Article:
Yesterday’s Tringa sandpiper at Shapwick Heath was my second British sighting of the species, the first having been at Aberlady in 2009. Thus it was new in England for me, that list hitting the landmark of 250. I’m calling the bird another American because it follows the 2009 long-billed dowitcher at Chew Valley Lake.
I wasn’t even aiming to twitch it, having pottered down a busying M5 to Sand Point in search of groppers. And failing again but I did find my earliest lesser whitethroat in the process, beating last year’s record by two days. A cute male stonechat also obliged in the extensive scrub. The largely dog-free habitat there always seems so fecund – splendid word, that.
Then what? The iPod came into action, courtesy of free wi-fi at McDonald’s. That and their coffee save the place from eternal damnation, I think. Anyhow BirdGuides told me that the Yank was still on what it called Meare Heath. I’d planned to take it in on today’s visit to Secret World but the sun was shining, the roof was down (metaphorically: I don’t have a convertible)…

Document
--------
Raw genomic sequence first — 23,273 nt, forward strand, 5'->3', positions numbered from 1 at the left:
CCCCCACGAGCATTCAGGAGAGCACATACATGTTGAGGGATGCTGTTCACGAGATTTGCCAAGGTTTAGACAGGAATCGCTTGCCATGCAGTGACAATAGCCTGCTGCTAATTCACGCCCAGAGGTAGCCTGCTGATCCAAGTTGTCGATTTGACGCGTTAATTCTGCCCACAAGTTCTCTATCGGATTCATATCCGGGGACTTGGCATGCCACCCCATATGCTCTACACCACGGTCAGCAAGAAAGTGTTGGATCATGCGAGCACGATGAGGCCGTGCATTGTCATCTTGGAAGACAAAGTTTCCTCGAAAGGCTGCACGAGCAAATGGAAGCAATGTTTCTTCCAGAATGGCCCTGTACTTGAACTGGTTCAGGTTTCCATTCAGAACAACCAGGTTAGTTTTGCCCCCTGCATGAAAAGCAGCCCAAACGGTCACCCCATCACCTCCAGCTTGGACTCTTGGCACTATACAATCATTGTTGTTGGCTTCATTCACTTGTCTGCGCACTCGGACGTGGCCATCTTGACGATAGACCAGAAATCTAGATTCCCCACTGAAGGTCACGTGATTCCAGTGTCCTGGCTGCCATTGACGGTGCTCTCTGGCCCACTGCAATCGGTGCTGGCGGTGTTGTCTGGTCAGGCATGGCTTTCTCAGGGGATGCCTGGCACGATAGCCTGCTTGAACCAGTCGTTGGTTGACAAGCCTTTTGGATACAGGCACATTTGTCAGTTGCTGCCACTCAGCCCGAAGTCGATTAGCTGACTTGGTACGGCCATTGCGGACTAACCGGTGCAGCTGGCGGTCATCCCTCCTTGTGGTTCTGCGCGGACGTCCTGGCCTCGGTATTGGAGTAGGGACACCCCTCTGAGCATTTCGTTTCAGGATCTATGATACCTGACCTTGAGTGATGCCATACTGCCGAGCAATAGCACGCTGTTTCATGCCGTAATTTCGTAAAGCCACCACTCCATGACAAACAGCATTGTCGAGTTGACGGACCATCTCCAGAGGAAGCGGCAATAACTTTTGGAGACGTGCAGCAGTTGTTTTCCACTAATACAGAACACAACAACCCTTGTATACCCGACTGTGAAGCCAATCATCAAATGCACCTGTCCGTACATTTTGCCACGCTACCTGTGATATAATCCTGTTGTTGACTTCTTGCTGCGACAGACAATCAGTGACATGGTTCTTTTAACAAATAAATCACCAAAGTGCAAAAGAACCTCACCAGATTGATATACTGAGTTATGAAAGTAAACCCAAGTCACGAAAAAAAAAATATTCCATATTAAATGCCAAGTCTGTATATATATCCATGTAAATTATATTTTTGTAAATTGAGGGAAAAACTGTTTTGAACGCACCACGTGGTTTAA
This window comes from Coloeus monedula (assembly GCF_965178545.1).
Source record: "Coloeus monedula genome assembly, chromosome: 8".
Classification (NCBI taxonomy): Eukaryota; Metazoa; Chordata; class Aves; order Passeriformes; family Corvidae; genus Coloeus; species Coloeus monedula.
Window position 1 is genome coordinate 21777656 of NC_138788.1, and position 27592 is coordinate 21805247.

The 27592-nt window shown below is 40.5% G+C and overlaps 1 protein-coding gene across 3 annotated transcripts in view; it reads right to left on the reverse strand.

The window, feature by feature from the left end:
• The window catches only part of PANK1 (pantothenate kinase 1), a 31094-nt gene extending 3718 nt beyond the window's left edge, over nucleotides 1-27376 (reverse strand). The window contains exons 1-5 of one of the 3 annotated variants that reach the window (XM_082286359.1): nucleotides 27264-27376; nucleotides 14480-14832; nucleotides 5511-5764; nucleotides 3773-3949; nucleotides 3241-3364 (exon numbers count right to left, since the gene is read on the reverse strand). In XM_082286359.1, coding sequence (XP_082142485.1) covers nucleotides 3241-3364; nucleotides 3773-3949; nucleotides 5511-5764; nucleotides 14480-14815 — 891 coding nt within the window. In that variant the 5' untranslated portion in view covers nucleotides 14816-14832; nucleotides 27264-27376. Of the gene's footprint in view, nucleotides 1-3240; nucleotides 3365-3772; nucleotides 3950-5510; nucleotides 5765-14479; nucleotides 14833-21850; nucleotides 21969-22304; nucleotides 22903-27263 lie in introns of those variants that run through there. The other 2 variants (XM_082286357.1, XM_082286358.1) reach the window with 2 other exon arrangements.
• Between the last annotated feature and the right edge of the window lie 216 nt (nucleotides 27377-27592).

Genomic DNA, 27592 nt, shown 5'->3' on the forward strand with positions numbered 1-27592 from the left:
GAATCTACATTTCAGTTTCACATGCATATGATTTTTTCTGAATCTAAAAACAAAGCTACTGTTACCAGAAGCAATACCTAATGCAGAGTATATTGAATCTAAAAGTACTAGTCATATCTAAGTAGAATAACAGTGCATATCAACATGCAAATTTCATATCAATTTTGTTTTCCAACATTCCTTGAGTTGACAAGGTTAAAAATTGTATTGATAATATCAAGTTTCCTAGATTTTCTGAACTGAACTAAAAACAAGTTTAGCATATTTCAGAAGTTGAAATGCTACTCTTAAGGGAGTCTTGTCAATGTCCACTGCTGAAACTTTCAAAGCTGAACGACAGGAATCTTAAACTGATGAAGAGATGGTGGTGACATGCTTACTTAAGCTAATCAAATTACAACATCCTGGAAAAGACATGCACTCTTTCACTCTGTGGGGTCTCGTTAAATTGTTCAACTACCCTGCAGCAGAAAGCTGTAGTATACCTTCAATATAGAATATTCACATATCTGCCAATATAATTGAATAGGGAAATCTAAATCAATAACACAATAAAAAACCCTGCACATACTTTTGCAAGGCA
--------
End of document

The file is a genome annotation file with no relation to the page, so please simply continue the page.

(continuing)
So it was that I walked into the National Nature Reserve to the sound of the year’s first cuckoo and the sight of its first marsh harrier – a brilliant start. Whitethroats abounded, as they do everywhere at the mo, and hidden reed warblers motored away. The gathered faithful told me where my target was, somewhere in the usual flock of black-tailed godwits. And it was easy to find – so much daintier than the redshanks that were also around, and lacking the supercilium of wood sandpiper (for which it had been mistaken days before). Tringa flavipes, lesser yellowlegs.
A half hour’s watching turned into wader heaven as ringed plover joined the year list, and common sandpiper and ruff also appeared. Then my first 2011 hobby, more than a week earlier than my previous record at Branston a couple of years ago. The milestones flashed by. In all I added seven birds to the year list as bitterns also boomed around the site and RSPB Ham Wall, which I visited to bookend the day.
Perfick, as Pop would say.